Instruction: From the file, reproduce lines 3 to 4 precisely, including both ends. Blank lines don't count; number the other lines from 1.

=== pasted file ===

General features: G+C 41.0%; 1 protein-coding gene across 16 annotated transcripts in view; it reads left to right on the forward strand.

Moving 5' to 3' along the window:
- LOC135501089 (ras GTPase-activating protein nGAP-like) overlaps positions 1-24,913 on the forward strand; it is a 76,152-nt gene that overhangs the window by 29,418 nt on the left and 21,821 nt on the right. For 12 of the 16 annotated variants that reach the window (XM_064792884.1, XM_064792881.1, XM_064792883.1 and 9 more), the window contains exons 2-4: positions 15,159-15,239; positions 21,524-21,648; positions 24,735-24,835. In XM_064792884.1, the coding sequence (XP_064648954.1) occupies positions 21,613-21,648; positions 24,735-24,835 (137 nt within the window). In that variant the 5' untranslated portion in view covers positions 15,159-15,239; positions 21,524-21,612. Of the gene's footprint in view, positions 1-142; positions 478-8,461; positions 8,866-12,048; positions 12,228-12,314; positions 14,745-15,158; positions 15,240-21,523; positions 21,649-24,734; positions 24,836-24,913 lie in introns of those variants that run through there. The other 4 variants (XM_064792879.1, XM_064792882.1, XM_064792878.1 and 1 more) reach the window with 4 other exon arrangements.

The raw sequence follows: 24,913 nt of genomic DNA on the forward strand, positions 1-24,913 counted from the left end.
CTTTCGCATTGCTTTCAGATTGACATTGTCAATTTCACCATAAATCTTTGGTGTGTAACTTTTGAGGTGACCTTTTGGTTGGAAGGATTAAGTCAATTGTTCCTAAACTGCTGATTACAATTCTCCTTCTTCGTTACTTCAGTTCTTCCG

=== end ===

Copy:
- LOC135501089 (ras GTPase-activating protein nGAP-like) overlaps positions 1-24,913 on the forward strand; it is a 76,152-nt gene that overhangs the window by 29,418 nt on the left and 21,821 nt on the right. For 12 of the 16 annotated variants that reach the window (XM_064792884.1, XM_064792881.1, XM_064792883.1 and 9 more), the window contains exons 2-4: positions 15,159-15,239; positions 21,524-21,648; positions 24,735-24,835. In XM_064792884.1, the coding sequence (XP_064648954.1) occupies positions 21,613-21,648; positions 24,735-24,835 (137 nt within the window). In that variant the 5' untranslated portion in view covers positions 15,159-15,239; positions 21,524-21,612. Of the gene's footprint in view, positions 1-142; positions 478-8,461; positions 8,866-12,048; positions 12,228-12,314; positions 14,745-15,158; positions 15,240-21,523; positions 21,649-24,734; positions 24,836-24,913 lie in introns of those variants that run through there. The other 4 variants (XM_064792879.1, XM_064792882.1, XM_064792878.1 and 1 more) reach the window with 4 other exon arrangements.

The raw sequence follows: 24,913 nt of genomic DNA on the forward strand, positions 1-24,913 counted from the left end.